Mullen said a ground control station could be located in Memphis, for example, and manned by a pilot and sensor operator. He said the drone could be controlled via fiber optic cables connecting to Creech Air Force base in Las Vegas, NV, then Boston, MA, under the Atlantic Ocean to a base in Germany, up to a satellite and down to the unmanned aircraft.

"With encrypted data going from here to there that takes 7/10 of a second," Mullen said.

The Cornell University graduate explained that the controller examines return video from the front lines of the "person of interest" being tracked and that process takes yet another 7/10 of a second. "

That's quite a training challenge," Mullen said, explaining that the 1.4 seconds of delay would be unacceptable to drivers on I-240 as they tried to turn a steering wheel and nothing happened for 1.4 seconds. "My company had the privilege to do a tremendous amount of that training while we were ramping up the unmanned effort," Mullen said.

The Nashville Wing of the Tennessee Air National Guard operated the Reaper in Afghanistan for the last three years and displays an image of the RPA on its home page.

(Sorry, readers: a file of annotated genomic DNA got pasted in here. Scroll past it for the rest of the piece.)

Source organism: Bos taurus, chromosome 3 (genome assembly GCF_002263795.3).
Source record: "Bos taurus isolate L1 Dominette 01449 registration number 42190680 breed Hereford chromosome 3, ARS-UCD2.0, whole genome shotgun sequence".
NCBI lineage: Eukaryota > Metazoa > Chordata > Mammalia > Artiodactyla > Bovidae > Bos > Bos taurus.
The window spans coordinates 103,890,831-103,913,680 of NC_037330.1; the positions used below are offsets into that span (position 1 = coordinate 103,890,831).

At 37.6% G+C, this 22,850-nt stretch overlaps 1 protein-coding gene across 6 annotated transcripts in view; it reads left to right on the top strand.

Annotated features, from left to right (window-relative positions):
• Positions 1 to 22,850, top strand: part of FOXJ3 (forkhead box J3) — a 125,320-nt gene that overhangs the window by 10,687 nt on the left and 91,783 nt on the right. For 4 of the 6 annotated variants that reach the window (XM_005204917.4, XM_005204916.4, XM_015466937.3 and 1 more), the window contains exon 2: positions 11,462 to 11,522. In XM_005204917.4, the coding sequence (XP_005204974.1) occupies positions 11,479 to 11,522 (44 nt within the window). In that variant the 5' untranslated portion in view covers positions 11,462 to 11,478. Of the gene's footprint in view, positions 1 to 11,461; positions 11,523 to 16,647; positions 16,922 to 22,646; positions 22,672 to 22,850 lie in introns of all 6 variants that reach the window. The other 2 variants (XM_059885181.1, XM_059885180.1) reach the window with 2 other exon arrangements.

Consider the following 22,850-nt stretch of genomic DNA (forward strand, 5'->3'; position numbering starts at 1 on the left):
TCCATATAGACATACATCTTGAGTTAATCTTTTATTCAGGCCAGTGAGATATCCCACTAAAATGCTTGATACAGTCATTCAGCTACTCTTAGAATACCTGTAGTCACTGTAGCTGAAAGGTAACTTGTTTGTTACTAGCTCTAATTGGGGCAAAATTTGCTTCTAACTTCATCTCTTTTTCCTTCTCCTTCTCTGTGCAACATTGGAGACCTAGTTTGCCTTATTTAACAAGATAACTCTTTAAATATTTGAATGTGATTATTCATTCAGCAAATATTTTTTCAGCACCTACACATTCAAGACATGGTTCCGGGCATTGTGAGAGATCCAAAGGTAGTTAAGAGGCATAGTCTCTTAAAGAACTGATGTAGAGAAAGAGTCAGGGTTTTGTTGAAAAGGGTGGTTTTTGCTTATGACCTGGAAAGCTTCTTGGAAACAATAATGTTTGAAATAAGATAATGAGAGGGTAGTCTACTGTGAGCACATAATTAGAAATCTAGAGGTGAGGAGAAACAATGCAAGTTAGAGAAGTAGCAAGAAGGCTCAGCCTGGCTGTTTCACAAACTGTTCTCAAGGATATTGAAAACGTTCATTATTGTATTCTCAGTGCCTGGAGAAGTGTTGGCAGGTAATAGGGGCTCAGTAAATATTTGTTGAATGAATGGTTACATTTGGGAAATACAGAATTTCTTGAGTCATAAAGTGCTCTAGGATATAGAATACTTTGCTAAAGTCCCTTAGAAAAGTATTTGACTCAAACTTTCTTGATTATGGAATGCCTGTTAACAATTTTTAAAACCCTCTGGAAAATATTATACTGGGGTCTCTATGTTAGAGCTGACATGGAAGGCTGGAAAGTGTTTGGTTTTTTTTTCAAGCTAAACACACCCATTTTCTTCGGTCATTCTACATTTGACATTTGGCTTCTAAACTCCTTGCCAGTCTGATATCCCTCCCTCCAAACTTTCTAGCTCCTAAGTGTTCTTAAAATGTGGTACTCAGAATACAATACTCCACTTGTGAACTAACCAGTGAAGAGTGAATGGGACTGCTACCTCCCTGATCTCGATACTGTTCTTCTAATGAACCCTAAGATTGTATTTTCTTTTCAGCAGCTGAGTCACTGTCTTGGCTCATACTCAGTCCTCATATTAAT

Mullen was joined in his presentation to the Memphis Rotary Club by Brandon Turk, an entrepreneur who transformed his hobby with drones into a business.Turk said 901 Drones was born in January 2015 when his job at Blackberry ended abruptly as the company folded. Turk said his wife encouraged him pursue his passion with unmanned aircraft.

"Globally, it's growing very, very quickly," Turk said of the drone business and the thirty-something entrepreneur has positioned his company on the leading edge of the drone business in the Mid-South, serving Tennessee, Mississippi, Arkansas, Alabama and the Gulf Coast.

The company website features jaw dropping photography of Memphis landmarks taken with 901 Drones cameras taking spectacular panoramic and close up images.